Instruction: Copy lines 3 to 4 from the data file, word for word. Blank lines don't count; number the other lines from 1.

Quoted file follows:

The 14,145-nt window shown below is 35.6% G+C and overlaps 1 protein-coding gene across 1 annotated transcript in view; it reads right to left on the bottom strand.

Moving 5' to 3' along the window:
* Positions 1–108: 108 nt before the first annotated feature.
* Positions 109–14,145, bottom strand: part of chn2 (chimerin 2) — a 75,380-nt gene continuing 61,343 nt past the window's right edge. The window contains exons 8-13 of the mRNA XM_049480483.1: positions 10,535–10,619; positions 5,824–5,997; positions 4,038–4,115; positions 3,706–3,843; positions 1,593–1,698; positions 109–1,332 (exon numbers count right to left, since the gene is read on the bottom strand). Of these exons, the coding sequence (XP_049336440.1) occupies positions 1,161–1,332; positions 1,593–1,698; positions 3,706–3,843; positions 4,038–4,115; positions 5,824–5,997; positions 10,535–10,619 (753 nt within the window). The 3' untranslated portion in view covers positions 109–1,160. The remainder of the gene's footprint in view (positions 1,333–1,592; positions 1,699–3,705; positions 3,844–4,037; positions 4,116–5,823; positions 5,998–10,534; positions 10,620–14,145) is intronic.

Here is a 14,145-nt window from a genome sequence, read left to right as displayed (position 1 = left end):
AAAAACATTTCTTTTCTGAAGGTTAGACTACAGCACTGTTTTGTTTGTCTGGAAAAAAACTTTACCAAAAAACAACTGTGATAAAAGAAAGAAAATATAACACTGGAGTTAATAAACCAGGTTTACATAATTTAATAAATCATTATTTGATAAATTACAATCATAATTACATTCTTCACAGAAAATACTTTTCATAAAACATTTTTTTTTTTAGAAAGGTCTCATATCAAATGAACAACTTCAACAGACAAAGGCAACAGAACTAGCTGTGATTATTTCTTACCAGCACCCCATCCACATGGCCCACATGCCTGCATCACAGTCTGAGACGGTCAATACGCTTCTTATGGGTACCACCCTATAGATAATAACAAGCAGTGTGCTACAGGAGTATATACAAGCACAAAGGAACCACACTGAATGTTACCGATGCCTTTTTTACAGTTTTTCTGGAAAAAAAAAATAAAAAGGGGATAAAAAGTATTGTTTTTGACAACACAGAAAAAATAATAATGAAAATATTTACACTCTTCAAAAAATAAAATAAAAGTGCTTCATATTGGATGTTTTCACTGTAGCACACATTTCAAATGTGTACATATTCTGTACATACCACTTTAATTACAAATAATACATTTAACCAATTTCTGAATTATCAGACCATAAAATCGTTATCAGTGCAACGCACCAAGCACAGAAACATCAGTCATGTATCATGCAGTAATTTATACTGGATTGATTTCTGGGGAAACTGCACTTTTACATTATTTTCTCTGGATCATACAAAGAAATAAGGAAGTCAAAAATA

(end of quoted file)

* Positions 1–108: 108 nt before the first annotated feature.
* Positions 109–14,145, bottom strand: part of chn2 (chimerin 2) — a 75,380-nt gene continuing 61,343 nt past the window's right edge. The window contains exons 8-13 of the mRNA XM_049480483.1: positions 10,535–10,619; positions 5,824–5,997; positions 4,038–4,115; positions 3,706–3,843; positions 1,593–1,698; positions 109–1,332 (exon numbers count right to left, since the gene is read on the bottom strand). Of these exons, the coding sequence (XP_049336440.1) occupies positions 1,161–1,332; positions 1,593–1,698; positions 3,706–3,843; positions 4,038–4,115; positions 5,824–5,997; positions 10,535–10,619 (753 nt within the window). The 3' untranslated portion in view covers positions 109–1,160. The remainder of the gene's footprint in view (positions 1,333–1,592; positions 1,699–3,705; positions 3,844–4,037; positions 4,116–5,823; positions 5,998–10,534; positions 10,620–14,145) is intronic.